There’s no overpromising from its 272kW and 510Nm outputs, either – delivered, respectively, at 6000rpm and 1300–4500rpm. This is a V6 that feels crisply responsive at lower revs, urgent when demanded, and generally capable of delivering the effortless motoring experience desirable in a luxury car.
We couldn’t quite match the claimed 4.7 seconds for the 0–100km/h, recording a 4.9sec, but have no doubt this is a quick car.
Power is channelled effectively and smoothly to the G70’s rear wheels by an eight-speed auto that is well mannered at lower speeds, and up to the task of swapping gears quickly if the driver is going along at a faster clip.
Inevitably, with a big dollop of torque peaking from not far above idle, it’s possible to overwhelm the rear tyres with an excessively enthusiastic prod of the throttle pedal, when the mechanical limited-slip differential standard on Sport models can be called into action.
Rear-wheel drive is pretty much a necessity for any vehicle serious about taking on the car that has long defined the medium premium-sedan category – at least in terms of dynamics (sorry, Audi) – the 3 Series.
And if a previous Hyundai Genesis versus BMW 5 Series twin test revealed a chasm in engineering talent between Korea and Germany, the G70 strides across the divide with a dynamic swagger. (With thanks to some key Germans, however, after Hyundai bagged some senior personnel from the likes of BMW and Porsche.)
While ultimately not quite as involving to drive as a 330i that feels lighter through twists and turns, the G70 – with its suspension and steering tuned for local roads by Hyundai Australia’s dedicated engineering team – is highly attuned to a winding road.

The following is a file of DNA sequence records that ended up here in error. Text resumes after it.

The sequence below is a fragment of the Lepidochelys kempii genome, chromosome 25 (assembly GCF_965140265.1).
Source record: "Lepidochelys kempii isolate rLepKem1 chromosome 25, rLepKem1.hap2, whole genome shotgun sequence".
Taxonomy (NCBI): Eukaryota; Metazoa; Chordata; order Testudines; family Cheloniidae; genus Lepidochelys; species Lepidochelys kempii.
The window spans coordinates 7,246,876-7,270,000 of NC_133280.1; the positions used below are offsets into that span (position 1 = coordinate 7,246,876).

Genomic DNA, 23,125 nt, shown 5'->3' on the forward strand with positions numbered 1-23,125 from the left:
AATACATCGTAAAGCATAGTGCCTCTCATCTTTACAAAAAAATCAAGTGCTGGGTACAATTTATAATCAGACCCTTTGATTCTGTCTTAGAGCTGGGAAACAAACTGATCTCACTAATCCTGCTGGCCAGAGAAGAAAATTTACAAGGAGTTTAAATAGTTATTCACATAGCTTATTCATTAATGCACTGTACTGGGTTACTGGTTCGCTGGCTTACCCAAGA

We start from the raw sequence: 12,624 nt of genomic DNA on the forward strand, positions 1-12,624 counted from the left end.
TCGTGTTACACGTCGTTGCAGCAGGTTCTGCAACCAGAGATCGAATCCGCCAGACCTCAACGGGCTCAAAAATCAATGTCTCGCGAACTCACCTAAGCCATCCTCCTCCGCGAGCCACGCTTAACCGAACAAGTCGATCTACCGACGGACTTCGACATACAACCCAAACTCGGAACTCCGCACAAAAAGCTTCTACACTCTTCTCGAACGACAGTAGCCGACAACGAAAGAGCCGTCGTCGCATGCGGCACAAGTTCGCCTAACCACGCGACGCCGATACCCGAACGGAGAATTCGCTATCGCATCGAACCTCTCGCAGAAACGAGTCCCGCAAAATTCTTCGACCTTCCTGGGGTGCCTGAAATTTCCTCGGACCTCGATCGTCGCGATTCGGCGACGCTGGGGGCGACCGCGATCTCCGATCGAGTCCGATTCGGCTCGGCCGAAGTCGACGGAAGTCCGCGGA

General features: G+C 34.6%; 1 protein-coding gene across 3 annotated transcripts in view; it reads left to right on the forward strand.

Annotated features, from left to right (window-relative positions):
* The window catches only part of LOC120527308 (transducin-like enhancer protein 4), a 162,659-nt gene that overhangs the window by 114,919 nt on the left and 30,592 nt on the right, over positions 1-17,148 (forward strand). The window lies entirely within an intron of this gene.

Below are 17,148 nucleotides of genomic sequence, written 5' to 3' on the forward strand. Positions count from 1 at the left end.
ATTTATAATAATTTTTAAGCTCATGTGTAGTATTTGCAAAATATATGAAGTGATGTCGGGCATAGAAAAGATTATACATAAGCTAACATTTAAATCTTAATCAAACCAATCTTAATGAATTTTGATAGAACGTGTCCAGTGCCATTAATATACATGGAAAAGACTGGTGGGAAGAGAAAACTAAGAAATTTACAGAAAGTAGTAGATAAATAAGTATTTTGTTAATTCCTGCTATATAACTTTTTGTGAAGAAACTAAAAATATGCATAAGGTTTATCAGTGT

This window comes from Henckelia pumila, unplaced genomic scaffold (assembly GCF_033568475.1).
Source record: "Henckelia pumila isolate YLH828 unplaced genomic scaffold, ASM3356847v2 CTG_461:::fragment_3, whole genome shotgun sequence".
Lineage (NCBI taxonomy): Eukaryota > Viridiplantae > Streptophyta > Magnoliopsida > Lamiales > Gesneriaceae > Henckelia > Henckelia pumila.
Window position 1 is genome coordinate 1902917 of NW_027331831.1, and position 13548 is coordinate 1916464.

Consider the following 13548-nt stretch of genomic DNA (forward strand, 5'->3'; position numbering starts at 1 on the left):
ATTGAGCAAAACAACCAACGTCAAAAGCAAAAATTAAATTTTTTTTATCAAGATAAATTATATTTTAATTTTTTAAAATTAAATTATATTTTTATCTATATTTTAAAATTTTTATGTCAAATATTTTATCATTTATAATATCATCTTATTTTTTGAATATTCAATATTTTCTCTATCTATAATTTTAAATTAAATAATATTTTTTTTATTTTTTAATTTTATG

With the vehicle mode set to Sport, the Genesis tightens the reins on its dampers and, with this ultra-disciplined body control and grippy Michelin Pilot Sport rubber, feels planted, incisive and highly enjoyable.
The front Brembo brakes are also part of the G70 Sport package, and ensure the driver also has confidence when it comes to scrubbing speed.
The primary dynamic letdown is steering that becomes overly, and artificially, heavy in Sport mode. It’s more natural in Comfort mode. Fortunately, there’s a Custom mode that allows drivers to have the steering in Comfort with suspension and engine in Sport.
While there’s a firmness to the way the G70 3.3T roams along on its 19-inch wheels, it provides excellent isolation from bumps to be among the best in class for ride comfort.
Mixed driving scenarios elicited an indicated average consumption of 11.0 litres (of premium fuel) per 100km, and not far above the official 10.2L/100km. It’s one of the trade-offs for that V6 power, as four-cylinder competitors are noticeably more economical.
Badges are more influential than efficiency in the prestige segment, of course, and the big question is how many luxury-car buyers will be wooed by the Genesis wing bereft of any meaningful heritage?
Lexus made its mark by trumping the Germans for quality, but Nissan’s failure with its Infiniti offshoot outside the US and China is testament to the daunting challenge of taking on the established brands.
Hyundai can’t fabricate a history for Genesis, but it can aim to manufacture a car worthy of mixing it with more established peers. And with the G70, at least in this 3.3T form, it undoubtedly has.